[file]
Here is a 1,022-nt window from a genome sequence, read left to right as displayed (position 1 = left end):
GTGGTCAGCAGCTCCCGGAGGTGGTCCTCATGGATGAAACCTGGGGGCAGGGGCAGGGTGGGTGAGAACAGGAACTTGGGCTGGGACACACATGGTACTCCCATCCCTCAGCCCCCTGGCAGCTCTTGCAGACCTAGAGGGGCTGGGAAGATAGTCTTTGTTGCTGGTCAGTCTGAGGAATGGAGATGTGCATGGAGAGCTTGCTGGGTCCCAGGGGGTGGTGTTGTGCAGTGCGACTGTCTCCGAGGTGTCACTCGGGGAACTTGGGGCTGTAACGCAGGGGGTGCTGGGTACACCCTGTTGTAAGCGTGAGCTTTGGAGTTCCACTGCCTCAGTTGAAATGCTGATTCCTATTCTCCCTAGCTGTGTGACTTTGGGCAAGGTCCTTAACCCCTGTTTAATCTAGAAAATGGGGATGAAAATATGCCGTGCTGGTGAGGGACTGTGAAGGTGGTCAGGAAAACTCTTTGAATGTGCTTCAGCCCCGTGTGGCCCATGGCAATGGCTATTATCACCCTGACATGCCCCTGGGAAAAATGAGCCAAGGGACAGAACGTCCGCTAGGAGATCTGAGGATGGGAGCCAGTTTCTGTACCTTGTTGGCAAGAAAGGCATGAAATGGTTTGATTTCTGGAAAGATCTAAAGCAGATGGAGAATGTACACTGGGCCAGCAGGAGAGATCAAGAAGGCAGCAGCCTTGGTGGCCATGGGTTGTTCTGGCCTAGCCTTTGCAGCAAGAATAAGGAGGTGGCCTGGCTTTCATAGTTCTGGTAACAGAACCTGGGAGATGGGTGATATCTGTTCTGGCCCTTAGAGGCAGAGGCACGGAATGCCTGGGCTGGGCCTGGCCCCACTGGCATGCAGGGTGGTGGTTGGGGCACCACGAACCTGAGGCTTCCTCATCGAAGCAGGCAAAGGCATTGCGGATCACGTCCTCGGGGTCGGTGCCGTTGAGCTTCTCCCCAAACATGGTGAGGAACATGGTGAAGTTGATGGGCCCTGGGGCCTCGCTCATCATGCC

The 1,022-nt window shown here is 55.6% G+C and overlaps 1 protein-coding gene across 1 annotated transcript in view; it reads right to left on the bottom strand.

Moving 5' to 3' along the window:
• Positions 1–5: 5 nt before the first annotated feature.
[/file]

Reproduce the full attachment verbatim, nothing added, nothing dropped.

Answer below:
Here is a 1,022-nt window from a genome sequence, read left to right as displayed (position 1 = left end):
GTGGTCAGCAGCTCCCGGAGGTGGTCCTCATGGATGAAACCTGGGGGCAGGGGCAGGGTGGGTGAGAACAGGAACTTGGGCTGGGACACACATGGTACTCCCATCCCTCAGCCCCCTGGCAGCTCTTGCAGACCTAGAGGGGCTGGGAAGATAGTCTTTGTTGCTGGTCAGTCTGAGGAATGGAGATGTGCATGGAGAGCTTGCTGGGTCCCAGGGGGTGGTGTTGTGCAGTGCGACTGTCTCCGAGGTGTCACTCGGGGAACTTGGGGCTGTAACGCAGGGGGTGCTGGGTACACCCTGTTGTAAGCGTGAGCTTTGGAGTTCCACTGCCTCAGTTGAAATGCTGATTCCTATTCTCCCTAGCTGTGTGACTTTGGGCAAGGTCCTTAACCCCTGTTTAATCTAGAAAATGGGGATGAAAATATGCCGTGCTGGTGAGGGACTGTGAAGGTGGTCAGGAAAACTCTTTGAATGTGCTTCAGCCCCGTGTGGCCCATGGCAATGGCTATTATCACCCTGACATGCCCCTGGGAAAAATGAGCCAAGGGACAGAACGTCCGCTAGGAGATCTGAGGATGGGAGCCAGTTTCTGTACCTTGTTGGCAAGAAAGGCATGAAATGGTTTGATTTCTGGAAAGATCTAAAGCAGATGGAGAATGTACACTGGGCCAGCAGGAGAGATCAAGAAGGCAGCAGCCTTGGTGGCCATGGGTTGTTCTGGCCTAGCCTTTGCAGCAAGAATAAGGAGGTGGCCTGGCTTTCATAGTTCTGGTAACAGAACCTGGGAGATGGGTGATATCTGTTCTGGCCCTTAGAGGCAGAGGCACGGAATGCCTGGGCTGGGCCTGGCCCCACTGGCATGCAGGGTGGTGGTTGGGGCACCACGAACCTGAGGCTTCCTCATCGAAGCAGGCAAAGGCATTGCGGATCACGTCCTCGGGGTCGGTGCCGTTGAGCTTCTCCCCAAACATGGTGAGGAACATGGTGAAGTTGATGGGCCCTGGGGCCTCGCTCATCATGCC

The 1,022-nt window shown here is 55.6% G+C and overlaps 1 protein-coding gene across 1 annotated transcript in view; it reads right to left on the bottom strand.

Moving 5' to 3' along the window:
• Positions 1–5: 5 nt before the first annotated feature.